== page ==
Skip to main page content
Access keys NCBI Homepage MyNCBI Homepage Main Content Main Navigation
Review
, 154, 78-86

Cell-penetrating Peptides Transport Therapeutics Into Cells

Affiliations
Review

Cell-penetrating Peptides Transport Therapeutics Into Cells

Joshua D Ramsey et al. Pharmacol Ther.

Abstract

Nearly 30years ago, certain small, relatively nontoxic peptides were discovered to be capable of traversing the cell membrane. These cell-penetrating peptides, as they are now called, have been shown to not only be capable of crossing the cell membrane themselves but can also carry many different therapeutic agents into cells, including small molecules, plasmid DNA, siRNA, therapeutic proteins, viruses, imaging agents, and other various nanoparticles. Many cell-penetrating peptides have been derived from natural proteins, but several other cell-penetrating peptides have been developed that are either chimeric or completely synthetic. How cell-penetrating peptides are internalized into cells has been a topic of debate, with some peptides seemingly entering cells through an endocytic mechanism and others by directly penetrating the cell membrane. Although the entry mechanism is still not entirely understood, it seems to be dependent on the peptide type, the peptide concentration, the cargo the peptide transports, and the cell type tested. With new intracellular disease targets being discovered, cell-penetrating peptides offer an exciting approach for delivering drugs to these intracellular targets. There are hundreds of cell-penetrating peptides being studied for drug delivery, and ongoing studies are demonstrating their success both in vitro and in vivo.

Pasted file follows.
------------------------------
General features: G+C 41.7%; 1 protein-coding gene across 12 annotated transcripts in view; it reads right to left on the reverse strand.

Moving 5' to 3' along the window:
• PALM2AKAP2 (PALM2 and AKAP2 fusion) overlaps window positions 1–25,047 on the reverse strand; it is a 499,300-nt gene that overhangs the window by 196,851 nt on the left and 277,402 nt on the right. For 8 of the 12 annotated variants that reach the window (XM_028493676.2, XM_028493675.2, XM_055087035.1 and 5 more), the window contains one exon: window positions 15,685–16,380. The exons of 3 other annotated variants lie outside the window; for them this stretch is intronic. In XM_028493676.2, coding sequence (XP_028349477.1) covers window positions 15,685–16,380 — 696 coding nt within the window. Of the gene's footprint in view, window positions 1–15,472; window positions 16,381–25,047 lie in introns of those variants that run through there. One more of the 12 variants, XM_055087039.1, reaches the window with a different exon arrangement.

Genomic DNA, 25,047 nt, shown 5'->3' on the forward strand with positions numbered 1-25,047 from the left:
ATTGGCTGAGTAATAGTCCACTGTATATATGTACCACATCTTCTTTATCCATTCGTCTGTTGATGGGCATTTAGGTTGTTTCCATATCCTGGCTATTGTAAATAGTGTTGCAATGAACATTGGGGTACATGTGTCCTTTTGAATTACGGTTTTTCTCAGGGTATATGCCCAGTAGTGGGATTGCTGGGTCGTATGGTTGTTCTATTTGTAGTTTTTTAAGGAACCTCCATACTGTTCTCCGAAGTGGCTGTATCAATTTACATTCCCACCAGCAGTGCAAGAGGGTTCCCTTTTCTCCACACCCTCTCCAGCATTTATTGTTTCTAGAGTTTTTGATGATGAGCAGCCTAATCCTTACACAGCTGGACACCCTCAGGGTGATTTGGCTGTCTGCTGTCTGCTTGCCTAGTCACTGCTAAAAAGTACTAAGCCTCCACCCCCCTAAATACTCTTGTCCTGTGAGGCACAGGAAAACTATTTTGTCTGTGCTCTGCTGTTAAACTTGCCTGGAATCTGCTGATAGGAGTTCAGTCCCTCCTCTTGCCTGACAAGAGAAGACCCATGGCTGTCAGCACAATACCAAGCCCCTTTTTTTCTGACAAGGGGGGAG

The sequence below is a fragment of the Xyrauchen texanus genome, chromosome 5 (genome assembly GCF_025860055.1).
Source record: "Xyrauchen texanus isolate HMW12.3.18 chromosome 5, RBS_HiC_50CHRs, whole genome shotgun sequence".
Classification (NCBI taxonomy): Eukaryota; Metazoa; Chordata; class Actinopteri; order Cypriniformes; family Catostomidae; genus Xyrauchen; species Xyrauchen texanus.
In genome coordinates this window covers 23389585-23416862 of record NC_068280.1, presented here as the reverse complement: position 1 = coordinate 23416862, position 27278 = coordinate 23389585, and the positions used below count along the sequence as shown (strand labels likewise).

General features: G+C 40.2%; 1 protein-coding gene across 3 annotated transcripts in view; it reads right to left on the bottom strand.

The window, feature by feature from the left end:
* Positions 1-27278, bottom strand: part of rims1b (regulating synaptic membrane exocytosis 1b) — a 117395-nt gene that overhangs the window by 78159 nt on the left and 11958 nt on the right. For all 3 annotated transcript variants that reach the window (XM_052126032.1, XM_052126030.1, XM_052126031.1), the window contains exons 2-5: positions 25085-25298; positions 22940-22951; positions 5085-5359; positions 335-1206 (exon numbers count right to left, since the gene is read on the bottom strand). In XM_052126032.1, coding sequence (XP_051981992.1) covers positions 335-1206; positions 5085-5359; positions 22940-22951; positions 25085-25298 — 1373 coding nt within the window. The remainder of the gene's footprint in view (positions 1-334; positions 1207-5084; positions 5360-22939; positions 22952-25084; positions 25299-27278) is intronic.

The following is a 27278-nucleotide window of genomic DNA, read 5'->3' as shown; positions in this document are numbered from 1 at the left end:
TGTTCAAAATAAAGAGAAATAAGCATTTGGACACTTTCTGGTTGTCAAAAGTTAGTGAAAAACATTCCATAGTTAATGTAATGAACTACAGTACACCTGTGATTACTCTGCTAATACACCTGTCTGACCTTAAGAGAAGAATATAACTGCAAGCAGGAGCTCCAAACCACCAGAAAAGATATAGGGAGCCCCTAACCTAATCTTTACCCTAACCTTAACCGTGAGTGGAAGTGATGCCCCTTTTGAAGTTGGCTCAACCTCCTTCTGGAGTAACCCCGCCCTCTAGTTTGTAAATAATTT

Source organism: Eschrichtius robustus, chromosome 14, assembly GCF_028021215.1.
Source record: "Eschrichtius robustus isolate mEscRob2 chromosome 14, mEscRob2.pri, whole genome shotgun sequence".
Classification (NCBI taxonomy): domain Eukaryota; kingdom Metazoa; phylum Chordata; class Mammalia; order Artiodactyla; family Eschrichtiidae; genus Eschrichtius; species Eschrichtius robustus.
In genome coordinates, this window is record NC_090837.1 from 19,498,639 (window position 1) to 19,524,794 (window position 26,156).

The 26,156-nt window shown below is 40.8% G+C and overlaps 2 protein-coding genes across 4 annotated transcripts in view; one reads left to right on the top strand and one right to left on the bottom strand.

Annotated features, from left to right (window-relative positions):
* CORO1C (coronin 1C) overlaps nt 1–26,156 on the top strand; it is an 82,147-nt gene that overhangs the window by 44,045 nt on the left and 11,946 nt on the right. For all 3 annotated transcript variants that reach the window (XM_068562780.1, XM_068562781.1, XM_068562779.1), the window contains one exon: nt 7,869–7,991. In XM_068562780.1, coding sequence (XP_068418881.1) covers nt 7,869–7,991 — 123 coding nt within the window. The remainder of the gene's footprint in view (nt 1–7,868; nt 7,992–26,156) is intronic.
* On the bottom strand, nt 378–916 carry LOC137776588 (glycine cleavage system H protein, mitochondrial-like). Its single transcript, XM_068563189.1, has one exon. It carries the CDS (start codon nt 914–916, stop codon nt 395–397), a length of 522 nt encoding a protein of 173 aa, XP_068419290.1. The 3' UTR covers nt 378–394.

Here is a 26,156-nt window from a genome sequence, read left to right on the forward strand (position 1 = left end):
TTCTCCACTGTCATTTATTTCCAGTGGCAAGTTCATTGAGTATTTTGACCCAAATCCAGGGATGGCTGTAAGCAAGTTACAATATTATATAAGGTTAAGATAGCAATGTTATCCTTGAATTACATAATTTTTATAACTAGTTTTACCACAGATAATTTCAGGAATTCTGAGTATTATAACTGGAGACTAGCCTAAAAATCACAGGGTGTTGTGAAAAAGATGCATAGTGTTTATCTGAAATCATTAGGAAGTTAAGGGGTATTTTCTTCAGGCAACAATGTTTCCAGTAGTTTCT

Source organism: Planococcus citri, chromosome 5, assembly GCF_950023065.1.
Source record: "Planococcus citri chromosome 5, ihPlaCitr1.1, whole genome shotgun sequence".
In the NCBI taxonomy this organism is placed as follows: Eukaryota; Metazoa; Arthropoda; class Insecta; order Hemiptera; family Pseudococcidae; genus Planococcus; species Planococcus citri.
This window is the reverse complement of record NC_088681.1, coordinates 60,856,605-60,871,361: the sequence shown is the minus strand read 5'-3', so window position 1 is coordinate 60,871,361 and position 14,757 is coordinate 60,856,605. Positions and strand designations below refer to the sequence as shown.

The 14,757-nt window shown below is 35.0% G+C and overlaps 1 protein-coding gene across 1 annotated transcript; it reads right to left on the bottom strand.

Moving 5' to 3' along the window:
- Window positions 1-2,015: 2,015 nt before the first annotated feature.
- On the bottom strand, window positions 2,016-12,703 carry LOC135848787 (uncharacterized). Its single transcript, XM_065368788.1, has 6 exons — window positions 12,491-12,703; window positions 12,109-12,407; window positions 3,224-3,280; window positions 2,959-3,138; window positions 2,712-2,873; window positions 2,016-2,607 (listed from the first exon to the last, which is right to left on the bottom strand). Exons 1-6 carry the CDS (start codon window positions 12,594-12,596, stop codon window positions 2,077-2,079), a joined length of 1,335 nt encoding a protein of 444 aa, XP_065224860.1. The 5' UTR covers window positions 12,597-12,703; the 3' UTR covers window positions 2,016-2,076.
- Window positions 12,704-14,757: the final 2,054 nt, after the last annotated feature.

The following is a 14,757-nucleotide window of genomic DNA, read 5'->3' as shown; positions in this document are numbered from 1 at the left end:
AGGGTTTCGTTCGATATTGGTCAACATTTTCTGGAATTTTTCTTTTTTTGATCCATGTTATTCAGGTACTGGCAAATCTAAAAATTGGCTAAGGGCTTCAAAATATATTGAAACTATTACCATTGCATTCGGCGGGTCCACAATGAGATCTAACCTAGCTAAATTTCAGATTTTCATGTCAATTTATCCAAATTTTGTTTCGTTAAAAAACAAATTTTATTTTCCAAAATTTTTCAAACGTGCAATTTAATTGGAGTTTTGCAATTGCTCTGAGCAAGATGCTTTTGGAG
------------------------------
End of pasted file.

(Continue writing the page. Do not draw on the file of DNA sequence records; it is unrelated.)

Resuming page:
Keywords: Cell-penetrating peptide; Drug delivery; Internalization; Penetratin; Protein transduction domain; Tat.

Similar articles

See all similar articles

Cited by 38 PubMed Central articles

See all "Cited by" articles

Publication types

MeSH terms

LinkOut - more resources

Feedback